38. ^ a b Foust, Jeff (2014-09-22). "Commercial crew and commercial engines". The Space Review. Archived from the original on 2021-03-26. Retrieved 2014-10-01.
  39. ^ Foust, Jeff (25 October 2018). "ULA now planning first launch of Vulcan in 2021". SpaceNews. Retrieved 13 February 2020.
  40. ^ Mike Gruss (27 February 2015). "Timing of Russian Engine Ban Puts ULA, Air Force, in a Bind". Space News. Archived from the original on 2015-02-28. Retrieved 2015-04-08.
  41. ^ a b Gruss, Mike (2016-02-29). "Aerojet Rocketdyne, ULA win Air Force propulsion contracts". SpaceNews. Archived from the original on 2016-12-18. Retrieved 2016-03-01.
  42. ^ "". Archived from the original on 2016-03-01. Retrieved 2016-03-01.
  43. ^ "Contracts: Press Operations Release No: CR-037-16". U.S. DEPARTMENT OF DEFENSE. 2016-02-29. Archived from the original on 2016-03-01. Retrieved 2016-03-01. United Launch Services LLC, a majority owned subsidiary of United Launch Alliance, Centennial, Colorado, has been awarded a $46,629,267 other transaction agreement for the development of the Vulcan BE-4 and Advanced Cryogenic Evolved Stage (ACES) rocket propulsion system prototypes for the Evolved Expendable Launch Vehicle program. ... This other transaction agreement requires shared cost investment with United Launch Services for the development of prototypes of the Vulcan BE-4 rocket propulsion system, which is a booster stage engine, and .... The Vulcan BE-4 award is for $45,820,515, or 98.3 percent of the total awarded amount. ... intended for use on United Launch Alliance's Vulcan launch vehicle. ... The work is expected to be completed no later than Dec. 31, 2019. Air Force fiscal 2015 research, development, test and evaluation funds in the amount of $26,344,603 are being obligated at the time of award. United Launch Services is contributing $40,828,213 at the time of award. The total potential government investment, including all options, is $201,655,584. The total potential investment by United Launch Services, including all options, is $134,196,971.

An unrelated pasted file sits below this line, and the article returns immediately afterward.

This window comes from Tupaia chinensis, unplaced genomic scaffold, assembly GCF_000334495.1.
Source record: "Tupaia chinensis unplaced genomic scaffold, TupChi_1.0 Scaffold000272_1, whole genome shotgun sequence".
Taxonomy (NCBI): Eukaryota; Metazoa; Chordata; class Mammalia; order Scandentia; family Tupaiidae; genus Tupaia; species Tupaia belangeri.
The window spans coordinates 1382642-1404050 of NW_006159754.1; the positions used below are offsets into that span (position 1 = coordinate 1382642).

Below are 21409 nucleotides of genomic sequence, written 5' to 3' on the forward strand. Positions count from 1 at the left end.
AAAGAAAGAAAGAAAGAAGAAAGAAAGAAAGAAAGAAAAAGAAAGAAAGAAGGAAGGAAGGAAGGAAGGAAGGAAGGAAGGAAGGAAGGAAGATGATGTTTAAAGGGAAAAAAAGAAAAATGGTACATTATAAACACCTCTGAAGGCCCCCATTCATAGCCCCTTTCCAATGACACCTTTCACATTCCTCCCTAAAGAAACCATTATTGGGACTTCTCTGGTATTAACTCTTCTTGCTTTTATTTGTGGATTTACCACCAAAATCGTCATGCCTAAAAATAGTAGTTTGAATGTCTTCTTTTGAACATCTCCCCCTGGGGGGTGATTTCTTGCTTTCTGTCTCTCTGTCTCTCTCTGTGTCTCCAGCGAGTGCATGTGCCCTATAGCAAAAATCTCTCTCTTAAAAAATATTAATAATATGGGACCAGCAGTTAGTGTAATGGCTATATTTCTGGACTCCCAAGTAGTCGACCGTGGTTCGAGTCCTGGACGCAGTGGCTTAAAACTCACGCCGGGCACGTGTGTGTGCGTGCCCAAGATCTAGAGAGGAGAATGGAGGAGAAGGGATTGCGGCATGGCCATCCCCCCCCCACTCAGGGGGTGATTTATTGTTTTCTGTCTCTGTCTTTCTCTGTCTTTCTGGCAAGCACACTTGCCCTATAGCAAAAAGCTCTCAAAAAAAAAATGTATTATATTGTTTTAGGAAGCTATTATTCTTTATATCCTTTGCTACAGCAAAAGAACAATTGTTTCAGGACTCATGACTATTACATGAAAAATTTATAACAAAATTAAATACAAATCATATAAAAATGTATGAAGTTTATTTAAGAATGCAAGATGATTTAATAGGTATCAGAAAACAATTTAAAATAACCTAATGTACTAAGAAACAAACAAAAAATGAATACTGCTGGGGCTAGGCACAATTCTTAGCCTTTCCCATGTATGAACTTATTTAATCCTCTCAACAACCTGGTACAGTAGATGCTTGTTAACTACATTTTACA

44. ^ a b Price, Wayne T. (2016-03-12). "Jeff Bezos' Blue Origin could change the face of space travel". Florida Today. Archived from the original on 2018-01-06. Retrieved 2016-03-13.
  45. ^ Foust, Jeff (2016-03-17). "ULA VP resigns following remarks on company's competitive position, strategy". SpaceNews. Archived from the original on 2016-12-18. Retrieved 2016-03-17.
  46. ^ "Blue Origin switches engines for New Glenn second stage". 2018-03-29. Archived from the original on 2018-03-29. Retrieved 2018-04-28.
  47. ^ "Work Commences on Experimental Spaceplane (XS-1) Designs". 15 July 2014. Archived from the original on 30 October 2016. Retrieved 20 September 2016.
  48. ^ David Axe (2015-08-03). "Pentagon Preps for Orbital War With New Spaceplane". The Daily Beast. Archived from the original on 2015-08-04. Retrieved 2015-08-03.
  49. ^ Jason Rhian (2017-05-07). "DARPA selects rocket engine for XS-1 experimental spaceplane". SpaceFlightInsider. Archived from the original on 2017-06-27. Retrieved 2017-07-12.
  50. ^ "Boeing drops out of DARPA Experimental Spaceplane program". 2020-01-22. Archived from the original on 2020-08-26. Retrieved 2020-07-02.
  51. ^ Emre Kelly (2017-06-26). "Blue Origin selects Alabama for rocket engine production, ending Florida's hopes". Florida Today. Archived from the original on 2021-03-26. Retrieved 2017-07-12.
  52. ^ a b c Boyle, Alan (2017-03-20). "Jeff Bezos does a deep dive into bearings in Blue Origin's BE-4 rocket engine update". Yahoo Finance. Archived from the original on 2018-04-23. Retrieved 2018-04-23. [550,000 lbf thrust rocket engine] performance can involve a lot of wear and tear, particularly if you're using traditional ball and roller bearings. To maximize the engine's reusability, Blue Origin's team is taking a different approach. To keep the BE-4 running smoothly, Bezos says the turbine at the heart of the engine's turbopump will use a thin film of the fluid propellants as its bearings.
  53. ^ @CHenry_QA (2018-06-25). "Correction from Ariane: New Glenn first stage can do 25 missions, BE-4 engines designed for 100 flights each" (Tweet). Archived from the original on 2021-03-26. Retrieved 2019-05-27 – via Twitter.
  54. ^ Sheetz, Michael (2018-04-18). "Blue Origin's new rocket engine will be able to launch '100 full missions', CEO says". CNBC. Archived from the original on 2019-05-27. Retrieved 2019-05-27.
  55. ^ "Archived copy". Archived from the original on 2018-09-28. Retrieved 2018-03-14.{{cite web}}: CS1 maint: archived copy as title (link)

External linksEdit

  • ULA February 2016 statement following US Air Force partial-funding of BE-4 development
  • BE-4 in Transport Cradle
  • Irene Klotz (Oct 27, 2017). "Blue Origin Fires Up BE-4 Methane-Fuel Rocket Engine". Aviation Week & Space Technology. Blue Origin marks successful first hotfire of BE-4 rocket engine.
  • BE-4 update video, Blue Origin, February 2020.